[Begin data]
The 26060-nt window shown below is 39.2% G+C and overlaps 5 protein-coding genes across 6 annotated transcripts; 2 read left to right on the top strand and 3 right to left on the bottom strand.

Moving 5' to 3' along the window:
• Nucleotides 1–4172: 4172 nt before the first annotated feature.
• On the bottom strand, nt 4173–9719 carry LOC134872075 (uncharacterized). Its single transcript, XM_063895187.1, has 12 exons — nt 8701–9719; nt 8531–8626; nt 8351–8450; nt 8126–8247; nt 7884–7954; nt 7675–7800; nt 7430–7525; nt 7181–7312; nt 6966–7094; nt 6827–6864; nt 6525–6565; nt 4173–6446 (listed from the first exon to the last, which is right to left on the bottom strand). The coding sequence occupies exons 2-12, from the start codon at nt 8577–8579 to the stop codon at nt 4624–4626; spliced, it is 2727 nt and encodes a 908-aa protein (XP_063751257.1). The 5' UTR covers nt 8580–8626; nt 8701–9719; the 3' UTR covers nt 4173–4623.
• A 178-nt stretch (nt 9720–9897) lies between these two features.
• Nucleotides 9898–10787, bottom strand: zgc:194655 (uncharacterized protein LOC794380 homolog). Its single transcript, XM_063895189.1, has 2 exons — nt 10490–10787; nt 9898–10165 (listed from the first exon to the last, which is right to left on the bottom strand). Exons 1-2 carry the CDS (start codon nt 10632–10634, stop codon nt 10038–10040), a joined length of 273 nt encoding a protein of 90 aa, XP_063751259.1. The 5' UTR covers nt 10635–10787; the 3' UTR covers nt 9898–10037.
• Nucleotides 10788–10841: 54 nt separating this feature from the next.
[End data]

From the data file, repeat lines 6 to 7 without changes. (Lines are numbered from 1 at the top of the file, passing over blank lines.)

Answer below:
• Nucleotides 9898–10787, bottom strand: zgc:194655 (uncharacterized protein LOC794380 homolog). Its single transcript, XM_063895189.1, has 2 exons — nt 10490–10787; nt 9898–10165 (listed from the first exon to the last, which is right to left on the bottom strand). Exons 1-2 carry the CDS (start codon nt 10632–10634, stop codon nt 10038–10040), a joined length of 273 nt encoding a protein of 90 aa, XP_063751259.1. The 5' UTR covers nt 10635–10787; the 3' UTR covers nt 9898–10037.
• Nucleotides 10788–10841: 54 nt separating this feature from the next.